Afterward, according to Tulsa World sportswriter Jerry Pogue, Yeoman declined Dobbs' handshake offer and said, "Wait until we get you back in our place next year." Yeoman has never acknowledged saying such a thing because he "never disrespected another coach or football team."

It didn't matter the next November. Whatever Yeoman has maintained for the subsequent 45 years, scoring 100 points on any foe suggests bloodthirstyness of the highest degree. As for Tulsa HC Dobbs, he would depart after the season, although the Godlen Hurricane did bounce back to beat Wichita State, 23-7, in its finale the next week.

(Sidebar note: The 1969 Tulsa press guide, perhaps inadvertently, or perhaps not, mistakenly listed the 100-6 score in Tulsa's favor when listing the 1968 results, although we should point out that all of the scores from the 1968 games were listed in reverse order!)

Yeoman's '68 team, which had been getting votes but hovering outside of the top ten in the rankings for most of that season, would be rewarded with the 10th spot in the AP poll subsequent to the Tulsa massacre. Along the way that season, the Cougs had played eventual SWC champ Texas to a 20-20 tie in Austin, beaten Ole Miss, and played Sugar Bowl-bound Georgia to a 10-10 tie in the Astrodome. A loss in the regular-season finale to Bill Peterson's high-powered and inaugural Peach Bowl-bound Florida State side, led by WR Ron Sellers, would knock UH down to the 18th spot in the final polling for '68.

Still, results such as 100-6, and Astro-Bluebonnet Bowl wins over Pat Sullivan and Auburn by a 36-7 count in 1969, and a 47-7 trouncing of Tulane in the same bowl four years later, made it hard for the SWC to continue avoiding UH. The Cougs were given provisional membership in 1971 but were not allowed to compete for conference titles until 1976. And when they finally did in '76, Yeoman’s troops marched through the league and into the reward for SWC champs, the legendary Cotton Bowl, where a QB Danny Davis-led UH downed unbeaten and 4th-ranked Maryland, 30-21.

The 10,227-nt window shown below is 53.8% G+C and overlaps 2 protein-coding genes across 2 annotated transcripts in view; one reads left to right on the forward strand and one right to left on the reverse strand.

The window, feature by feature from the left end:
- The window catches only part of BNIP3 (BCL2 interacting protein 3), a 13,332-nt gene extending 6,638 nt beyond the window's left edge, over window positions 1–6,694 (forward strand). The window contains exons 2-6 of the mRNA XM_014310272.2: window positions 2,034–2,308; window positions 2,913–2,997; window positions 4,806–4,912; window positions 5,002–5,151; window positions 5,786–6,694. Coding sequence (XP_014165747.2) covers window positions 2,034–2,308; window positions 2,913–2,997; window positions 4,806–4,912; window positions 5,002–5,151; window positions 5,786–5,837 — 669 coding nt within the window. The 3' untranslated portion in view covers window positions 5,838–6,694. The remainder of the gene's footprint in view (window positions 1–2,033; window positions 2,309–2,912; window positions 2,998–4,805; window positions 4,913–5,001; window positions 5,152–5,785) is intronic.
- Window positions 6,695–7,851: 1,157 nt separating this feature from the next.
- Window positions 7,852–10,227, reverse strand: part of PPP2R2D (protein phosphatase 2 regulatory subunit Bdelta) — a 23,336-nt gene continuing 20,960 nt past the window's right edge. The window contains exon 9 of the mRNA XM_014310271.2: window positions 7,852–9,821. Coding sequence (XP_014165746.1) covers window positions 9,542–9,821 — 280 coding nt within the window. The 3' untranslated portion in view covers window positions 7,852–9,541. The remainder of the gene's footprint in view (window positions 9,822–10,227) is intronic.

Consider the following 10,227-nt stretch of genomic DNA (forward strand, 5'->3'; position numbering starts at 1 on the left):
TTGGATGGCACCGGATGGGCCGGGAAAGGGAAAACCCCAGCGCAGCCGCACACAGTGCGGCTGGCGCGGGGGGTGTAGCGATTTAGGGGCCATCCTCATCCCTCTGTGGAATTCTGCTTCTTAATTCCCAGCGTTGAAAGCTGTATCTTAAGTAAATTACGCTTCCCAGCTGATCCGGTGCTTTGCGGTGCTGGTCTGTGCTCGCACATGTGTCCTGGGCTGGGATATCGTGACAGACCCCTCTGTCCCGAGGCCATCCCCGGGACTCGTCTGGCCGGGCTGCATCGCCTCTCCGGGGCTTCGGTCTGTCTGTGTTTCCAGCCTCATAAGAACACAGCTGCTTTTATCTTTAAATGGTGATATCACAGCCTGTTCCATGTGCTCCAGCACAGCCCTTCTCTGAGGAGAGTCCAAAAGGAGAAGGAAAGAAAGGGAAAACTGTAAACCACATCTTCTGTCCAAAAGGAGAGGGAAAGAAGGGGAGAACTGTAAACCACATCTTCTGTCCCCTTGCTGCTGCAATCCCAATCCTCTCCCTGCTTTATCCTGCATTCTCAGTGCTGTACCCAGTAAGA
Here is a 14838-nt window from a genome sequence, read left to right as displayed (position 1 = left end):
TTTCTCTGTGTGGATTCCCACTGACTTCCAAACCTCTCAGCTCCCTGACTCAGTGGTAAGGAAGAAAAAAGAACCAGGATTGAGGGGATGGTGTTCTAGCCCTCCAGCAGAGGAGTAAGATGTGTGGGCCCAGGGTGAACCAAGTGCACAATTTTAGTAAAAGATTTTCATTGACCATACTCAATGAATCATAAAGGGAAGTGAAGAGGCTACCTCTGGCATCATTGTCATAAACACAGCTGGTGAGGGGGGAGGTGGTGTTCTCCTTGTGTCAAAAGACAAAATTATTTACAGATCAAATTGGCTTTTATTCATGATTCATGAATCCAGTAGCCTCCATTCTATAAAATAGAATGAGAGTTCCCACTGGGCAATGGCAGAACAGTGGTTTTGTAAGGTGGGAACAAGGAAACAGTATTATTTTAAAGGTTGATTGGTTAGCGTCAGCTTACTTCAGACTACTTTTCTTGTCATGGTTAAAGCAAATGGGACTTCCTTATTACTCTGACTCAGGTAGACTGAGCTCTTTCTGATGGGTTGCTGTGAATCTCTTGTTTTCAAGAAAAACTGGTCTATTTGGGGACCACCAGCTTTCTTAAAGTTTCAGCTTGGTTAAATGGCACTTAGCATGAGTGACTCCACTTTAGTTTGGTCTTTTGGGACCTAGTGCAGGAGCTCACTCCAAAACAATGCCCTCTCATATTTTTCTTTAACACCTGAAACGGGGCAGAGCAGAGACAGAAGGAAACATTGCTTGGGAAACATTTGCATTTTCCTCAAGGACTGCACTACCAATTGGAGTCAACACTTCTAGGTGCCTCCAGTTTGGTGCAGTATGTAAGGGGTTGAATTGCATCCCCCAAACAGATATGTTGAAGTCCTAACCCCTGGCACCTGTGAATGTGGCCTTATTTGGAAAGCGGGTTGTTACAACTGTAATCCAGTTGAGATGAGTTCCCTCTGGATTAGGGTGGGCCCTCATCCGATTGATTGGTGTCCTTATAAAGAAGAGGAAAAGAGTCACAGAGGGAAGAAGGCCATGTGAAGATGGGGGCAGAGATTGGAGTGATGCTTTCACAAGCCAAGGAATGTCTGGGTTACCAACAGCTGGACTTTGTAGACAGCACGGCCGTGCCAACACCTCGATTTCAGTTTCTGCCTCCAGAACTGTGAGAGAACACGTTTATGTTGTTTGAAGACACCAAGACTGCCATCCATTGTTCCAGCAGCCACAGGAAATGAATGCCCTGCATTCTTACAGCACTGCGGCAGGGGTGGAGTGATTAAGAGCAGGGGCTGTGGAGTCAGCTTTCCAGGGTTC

The teeth-gnashing at locales such as Texas and Texas A&M was hard to conceal.

UH would humble the old guard by winning the SWC three times in its first four years in the league, including the aforementioned '76 campaign and win over Maryland in the Cotton. The Cougs were on the wrong end of Notre Dame’s great Joe Montana-led rally at the January 1, 1979 Cotton Bowl when losing on the last play, 35-34, but UH backers more recall the Cougs’ heart-stopping 17-14 win over Nebraska in the following year’s Cotton, when a 6-yard TD pass from backup QB Terry Elston to WR Eric Herring with 12 seconds to play proved the game-winning score.

Houston fortunes have fluctuated wildly in the 33 years since, but in a broad overview of the program's history, there have been no shortage of high-water marks. Yeoman would return to the Cotton Bowl in the 1984 campaign, and the Cougs hit some crescendos later in the decade and in the early '90s with high-powered spread offenses under the regimes of Jack Pardee and successor John Jenkins, producing Heisman winner Ware in 1989 and record-breaking stats from Ware and QB David Klinger in the aerial show.

Jenkins’ tenure, however, ended in scandal and preceded a dark period that included UH being left behind when the SWC disbanded after the 1995 season. Again, the old-boy network was shutting out the Cougars, who were not invited with the conference elite to the merger with the Big 8 and the newly-named Big XII. UH instead landed in Conference USA in 1996, where it stayed until this year and the move the American.

But no one can deny that the Cougars are going to bring a lot of colorful gridiron history to their new league!